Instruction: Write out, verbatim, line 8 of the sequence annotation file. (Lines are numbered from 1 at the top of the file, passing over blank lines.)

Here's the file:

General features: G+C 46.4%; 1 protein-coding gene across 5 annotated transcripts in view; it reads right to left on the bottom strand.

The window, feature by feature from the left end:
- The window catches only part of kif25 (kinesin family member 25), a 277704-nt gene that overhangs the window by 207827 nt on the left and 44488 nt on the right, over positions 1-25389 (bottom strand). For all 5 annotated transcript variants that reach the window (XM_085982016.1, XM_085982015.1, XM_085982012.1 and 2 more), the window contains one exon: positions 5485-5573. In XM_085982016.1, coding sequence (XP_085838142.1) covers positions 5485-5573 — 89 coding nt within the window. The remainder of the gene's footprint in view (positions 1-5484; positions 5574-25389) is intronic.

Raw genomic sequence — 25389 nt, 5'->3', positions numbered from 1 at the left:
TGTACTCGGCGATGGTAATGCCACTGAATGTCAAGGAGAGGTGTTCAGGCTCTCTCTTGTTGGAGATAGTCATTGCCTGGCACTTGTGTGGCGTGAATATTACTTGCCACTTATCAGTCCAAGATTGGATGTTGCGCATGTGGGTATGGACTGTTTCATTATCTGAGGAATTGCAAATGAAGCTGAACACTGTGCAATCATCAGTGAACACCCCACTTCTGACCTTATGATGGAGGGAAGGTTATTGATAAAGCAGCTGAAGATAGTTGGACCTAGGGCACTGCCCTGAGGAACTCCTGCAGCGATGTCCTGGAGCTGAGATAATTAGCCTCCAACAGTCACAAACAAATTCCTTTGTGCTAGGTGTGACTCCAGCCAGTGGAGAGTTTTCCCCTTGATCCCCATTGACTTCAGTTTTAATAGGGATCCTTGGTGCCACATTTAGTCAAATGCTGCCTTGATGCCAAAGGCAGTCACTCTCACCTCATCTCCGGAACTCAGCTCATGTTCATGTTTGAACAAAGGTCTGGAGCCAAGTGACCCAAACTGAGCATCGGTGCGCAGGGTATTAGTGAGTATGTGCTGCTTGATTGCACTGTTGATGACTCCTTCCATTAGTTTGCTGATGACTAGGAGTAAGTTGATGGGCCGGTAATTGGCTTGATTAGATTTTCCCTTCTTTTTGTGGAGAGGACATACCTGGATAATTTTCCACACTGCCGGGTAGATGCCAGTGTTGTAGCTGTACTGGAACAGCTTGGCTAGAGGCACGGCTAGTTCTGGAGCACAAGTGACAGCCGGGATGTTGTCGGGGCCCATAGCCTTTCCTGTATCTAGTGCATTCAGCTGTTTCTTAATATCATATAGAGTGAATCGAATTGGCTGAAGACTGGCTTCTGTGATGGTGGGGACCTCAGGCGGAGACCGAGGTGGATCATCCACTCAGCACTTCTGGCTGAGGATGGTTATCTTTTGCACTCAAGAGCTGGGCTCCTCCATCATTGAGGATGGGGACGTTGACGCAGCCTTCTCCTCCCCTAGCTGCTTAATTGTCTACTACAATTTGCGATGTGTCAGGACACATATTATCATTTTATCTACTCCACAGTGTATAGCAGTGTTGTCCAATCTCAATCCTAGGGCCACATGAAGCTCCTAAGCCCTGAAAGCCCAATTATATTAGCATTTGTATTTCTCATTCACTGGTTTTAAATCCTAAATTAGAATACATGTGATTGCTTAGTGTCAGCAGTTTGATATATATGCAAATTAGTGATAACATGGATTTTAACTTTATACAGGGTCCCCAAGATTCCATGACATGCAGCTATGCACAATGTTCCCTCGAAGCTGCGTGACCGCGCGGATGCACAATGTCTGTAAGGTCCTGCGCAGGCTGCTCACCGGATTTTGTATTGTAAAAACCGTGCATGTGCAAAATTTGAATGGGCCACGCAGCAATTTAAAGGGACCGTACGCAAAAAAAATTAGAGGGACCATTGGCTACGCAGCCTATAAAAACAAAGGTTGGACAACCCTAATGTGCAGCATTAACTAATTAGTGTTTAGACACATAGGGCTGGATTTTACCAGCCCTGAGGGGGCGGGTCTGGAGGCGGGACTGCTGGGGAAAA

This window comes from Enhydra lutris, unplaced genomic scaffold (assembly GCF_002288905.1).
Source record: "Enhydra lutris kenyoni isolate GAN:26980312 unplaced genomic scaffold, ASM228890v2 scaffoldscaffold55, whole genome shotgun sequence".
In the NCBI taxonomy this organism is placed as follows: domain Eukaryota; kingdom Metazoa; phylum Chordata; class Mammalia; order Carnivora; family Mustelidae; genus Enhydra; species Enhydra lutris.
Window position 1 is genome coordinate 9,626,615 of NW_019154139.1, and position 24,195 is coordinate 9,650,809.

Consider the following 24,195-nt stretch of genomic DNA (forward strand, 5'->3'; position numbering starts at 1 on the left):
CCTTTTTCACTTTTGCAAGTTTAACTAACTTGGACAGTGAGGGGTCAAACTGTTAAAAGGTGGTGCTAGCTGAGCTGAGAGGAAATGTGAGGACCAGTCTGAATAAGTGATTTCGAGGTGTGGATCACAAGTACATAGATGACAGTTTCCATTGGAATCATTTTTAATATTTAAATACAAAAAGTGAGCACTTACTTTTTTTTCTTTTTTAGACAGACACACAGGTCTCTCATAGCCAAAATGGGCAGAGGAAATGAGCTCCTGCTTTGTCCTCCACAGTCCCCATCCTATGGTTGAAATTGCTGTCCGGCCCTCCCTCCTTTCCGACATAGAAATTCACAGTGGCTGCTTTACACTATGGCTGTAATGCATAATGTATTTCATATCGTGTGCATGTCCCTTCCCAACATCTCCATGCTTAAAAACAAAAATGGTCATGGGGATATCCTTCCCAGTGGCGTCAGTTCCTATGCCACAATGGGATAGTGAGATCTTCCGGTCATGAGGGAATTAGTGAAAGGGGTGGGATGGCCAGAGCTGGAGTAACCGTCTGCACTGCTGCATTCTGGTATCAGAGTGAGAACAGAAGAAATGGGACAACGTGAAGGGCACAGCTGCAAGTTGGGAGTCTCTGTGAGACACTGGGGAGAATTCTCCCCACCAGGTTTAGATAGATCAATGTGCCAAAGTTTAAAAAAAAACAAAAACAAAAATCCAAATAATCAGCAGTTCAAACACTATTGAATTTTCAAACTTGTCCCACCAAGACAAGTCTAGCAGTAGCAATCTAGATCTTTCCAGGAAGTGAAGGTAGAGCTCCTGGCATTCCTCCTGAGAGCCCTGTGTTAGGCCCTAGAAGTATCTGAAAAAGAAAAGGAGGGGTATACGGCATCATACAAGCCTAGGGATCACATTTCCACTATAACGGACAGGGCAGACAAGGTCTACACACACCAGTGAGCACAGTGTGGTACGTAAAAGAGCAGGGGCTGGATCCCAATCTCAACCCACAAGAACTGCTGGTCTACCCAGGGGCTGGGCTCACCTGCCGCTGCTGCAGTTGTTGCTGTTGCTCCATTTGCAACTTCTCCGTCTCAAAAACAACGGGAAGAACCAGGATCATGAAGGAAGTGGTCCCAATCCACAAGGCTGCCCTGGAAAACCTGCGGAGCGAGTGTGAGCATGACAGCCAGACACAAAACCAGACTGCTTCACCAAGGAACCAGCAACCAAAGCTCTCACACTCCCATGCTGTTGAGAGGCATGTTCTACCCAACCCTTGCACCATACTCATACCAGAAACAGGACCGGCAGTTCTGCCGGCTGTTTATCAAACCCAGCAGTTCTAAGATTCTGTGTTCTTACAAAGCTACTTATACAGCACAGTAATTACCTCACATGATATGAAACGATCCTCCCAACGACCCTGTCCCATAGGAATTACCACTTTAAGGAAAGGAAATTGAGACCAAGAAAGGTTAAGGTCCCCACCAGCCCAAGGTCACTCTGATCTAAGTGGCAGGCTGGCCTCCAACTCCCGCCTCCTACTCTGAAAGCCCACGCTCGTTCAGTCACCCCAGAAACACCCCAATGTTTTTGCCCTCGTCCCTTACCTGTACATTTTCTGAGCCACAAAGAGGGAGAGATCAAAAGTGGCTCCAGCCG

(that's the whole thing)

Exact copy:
In the NCBI taxonomy this organism is placed as follows: domain Eukaryota; kingdom Metazoa; phylum Chordata; class Mammalia; order Carnivora; family Mustelidae; genus Enhydra; species Enhydra lutris.